A hidden problem: Shedding light on male eating disorders
Eating disorders are commonly associated with women, but research is shedding light on men's struggles with disorders including binge eating, bulimia and anorexia.
Recent studies suggest that 25 per cent of eating disorder cases occur in young boys and men, with rates of binge eating being about equal in both men and women.
After binge eating, bulimia nervosa is the most common eating disorder among men, followed by anorexia nervosa.
The health impact of eating disorders can include a loss in bone density, muscle weakness, kidney failure, memory loss and even death.
Jay Walker struggled for years with an eating disorder.
He said he first started dieting when he was in middle school, believing he was overweight. But it was once he started university and started living away from home that things really started to "spiral," he said.
"I got very heavy into exercise, which at first was sort of a means for me to stop dieting. And then that went from being really healthy to being way over the top," he told CTV's Canada AM.
Walker's weight eventually dropped to about 100 pounds, and it wasn't long before he knew he had to make a change.
"Eventually I found myself bingeing and purging and that was when I knew there was nothing healthy about those types of behaviours, and that was when I sought out help."
Deborah Berlin-Romalis, executive director of Sheena's Place -- a support centre for people suffering with eating disorders, said there is a wide spectrum of disorders, and any one individual may suffer from multiple illnesses.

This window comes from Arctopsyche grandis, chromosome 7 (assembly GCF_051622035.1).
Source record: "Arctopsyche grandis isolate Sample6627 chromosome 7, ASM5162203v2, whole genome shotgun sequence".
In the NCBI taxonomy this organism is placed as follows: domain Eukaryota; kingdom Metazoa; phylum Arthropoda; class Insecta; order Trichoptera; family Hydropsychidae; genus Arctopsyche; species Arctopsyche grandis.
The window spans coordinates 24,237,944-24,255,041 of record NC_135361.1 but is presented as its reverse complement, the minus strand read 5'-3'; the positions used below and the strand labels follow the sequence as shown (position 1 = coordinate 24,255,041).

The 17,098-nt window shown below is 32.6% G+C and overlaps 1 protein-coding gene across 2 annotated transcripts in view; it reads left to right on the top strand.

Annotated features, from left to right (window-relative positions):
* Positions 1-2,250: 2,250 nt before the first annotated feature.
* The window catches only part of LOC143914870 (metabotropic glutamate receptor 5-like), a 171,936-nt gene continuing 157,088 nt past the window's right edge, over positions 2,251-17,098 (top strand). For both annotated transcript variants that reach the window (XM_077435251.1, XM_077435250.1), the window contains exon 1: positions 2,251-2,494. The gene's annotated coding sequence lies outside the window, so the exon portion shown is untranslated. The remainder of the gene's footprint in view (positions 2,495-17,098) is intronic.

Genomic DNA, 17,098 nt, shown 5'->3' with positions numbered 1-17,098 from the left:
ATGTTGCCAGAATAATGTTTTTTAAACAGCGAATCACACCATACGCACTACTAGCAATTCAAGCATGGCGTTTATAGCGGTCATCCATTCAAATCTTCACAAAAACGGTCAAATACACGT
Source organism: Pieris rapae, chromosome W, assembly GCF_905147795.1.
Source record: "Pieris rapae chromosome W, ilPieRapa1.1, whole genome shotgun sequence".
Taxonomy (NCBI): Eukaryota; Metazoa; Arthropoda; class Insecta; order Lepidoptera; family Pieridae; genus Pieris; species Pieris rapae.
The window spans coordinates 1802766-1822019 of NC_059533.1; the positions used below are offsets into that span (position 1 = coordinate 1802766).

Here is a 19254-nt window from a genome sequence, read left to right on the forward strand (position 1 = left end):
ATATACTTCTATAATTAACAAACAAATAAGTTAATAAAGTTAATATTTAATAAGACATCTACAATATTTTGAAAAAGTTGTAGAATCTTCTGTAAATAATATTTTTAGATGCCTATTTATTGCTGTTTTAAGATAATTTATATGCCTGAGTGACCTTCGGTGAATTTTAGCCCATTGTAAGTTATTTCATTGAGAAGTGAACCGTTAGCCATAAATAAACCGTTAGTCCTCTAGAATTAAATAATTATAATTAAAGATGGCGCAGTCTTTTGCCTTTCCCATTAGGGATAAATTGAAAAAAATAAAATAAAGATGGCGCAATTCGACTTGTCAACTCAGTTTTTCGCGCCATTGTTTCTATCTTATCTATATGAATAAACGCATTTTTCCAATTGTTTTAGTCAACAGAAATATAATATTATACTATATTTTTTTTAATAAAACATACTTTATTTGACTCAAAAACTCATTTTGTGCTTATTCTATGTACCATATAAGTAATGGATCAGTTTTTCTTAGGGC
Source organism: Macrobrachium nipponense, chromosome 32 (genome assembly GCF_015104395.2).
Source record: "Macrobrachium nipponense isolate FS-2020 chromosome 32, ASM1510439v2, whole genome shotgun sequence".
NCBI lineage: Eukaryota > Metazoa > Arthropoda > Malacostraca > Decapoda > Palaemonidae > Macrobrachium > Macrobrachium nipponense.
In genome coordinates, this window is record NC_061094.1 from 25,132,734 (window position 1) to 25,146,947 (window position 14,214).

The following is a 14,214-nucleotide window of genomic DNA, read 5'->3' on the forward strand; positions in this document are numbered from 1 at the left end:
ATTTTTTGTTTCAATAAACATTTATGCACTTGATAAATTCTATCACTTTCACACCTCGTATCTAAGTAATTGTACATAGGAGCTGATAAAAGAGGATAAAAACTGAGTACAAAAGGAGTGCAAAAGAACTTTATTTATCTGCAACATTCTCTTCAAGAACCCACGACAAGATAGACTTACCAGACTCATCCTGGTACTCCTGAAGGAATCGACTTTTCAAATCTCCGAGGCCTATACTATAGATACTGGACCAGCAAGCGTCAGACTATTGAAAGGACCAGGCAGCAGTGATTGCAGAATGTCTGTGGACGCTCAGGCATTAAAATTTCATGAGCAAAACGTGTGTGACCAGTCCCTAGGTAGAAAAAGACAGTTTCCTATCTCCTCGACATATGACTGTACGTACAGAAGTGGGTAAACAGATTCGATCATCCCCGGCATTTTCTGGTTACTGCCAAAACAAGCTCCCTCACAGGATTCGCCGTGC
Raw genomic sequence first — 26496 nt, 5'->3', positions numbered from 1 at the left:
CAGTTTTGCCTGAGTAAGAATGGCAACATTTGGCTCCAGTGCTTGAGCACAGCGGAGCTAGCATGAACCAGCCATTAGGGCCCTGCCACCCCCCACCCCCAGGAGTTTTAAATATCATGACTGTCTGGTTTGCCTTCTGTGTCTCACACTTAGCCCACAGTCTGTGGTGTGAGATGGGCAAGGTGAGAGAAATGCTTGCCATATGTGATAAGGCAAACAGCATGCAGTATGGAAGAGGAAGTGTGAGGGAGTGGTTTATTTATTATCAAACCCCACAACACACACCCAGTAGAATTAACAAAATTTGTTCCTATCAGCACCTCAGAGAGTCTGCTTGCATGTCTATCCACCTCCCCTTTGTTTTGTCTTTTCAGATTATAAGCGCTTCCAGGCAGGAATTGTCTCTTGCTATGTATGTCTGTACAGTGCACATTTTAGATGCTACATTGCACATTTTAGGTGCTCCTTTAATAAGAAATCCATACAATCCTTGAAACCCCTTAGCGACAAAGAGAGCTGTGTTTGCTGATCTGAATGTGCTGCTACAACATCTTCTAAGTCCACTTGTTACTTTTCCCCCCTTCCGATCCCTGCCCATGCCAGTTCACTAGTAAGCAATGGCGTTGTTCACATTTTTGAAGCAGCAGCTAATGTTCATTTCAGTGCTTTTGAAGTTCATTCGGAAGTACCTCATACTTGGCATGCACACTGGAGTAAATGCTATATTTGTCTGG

Signs and symptoms of eating disorders are varied and not always mutually exclusive, she added.
"It's a complicated health issue. It's not simply about restricting or dieting or a diet gone bad. It's a serious mental illness that's quite complicated," she said.
She encourages people who think they may be struggling with a disorder to seek support from a professional who has experience working with eating disorder patients. "It's really important to get the right help," Berlin-Romalis said.
Sheena's Place will be launching a new program in February specifically designed to help men struggling from eating disorders.
According to the organization, men are less likely to seek out support for eating disorders because of social gender norms surrounding ideas of what it means to be "masculine" and "independent." As well, there is the belief that eating disorders are a female-only problem, which adds to the stigma of a man seeking help.
Walker said that while he was able to recognize his own illness early on, he believes that a lot of men don't understand that they have a problem until their condition becomes severe.
"I think for a lot of men it has to get to that extreme before they seek help," he said.
For more information on eating disorders and a list of available support resources visit the National Eating Disorder Information Centre.
Sheena’s Place is a recipient of the Bell Let’s Talk Community Fund. Bell Let’s Talk Day for 2015 is Jan. 28. CTV News is a division of Bell Media.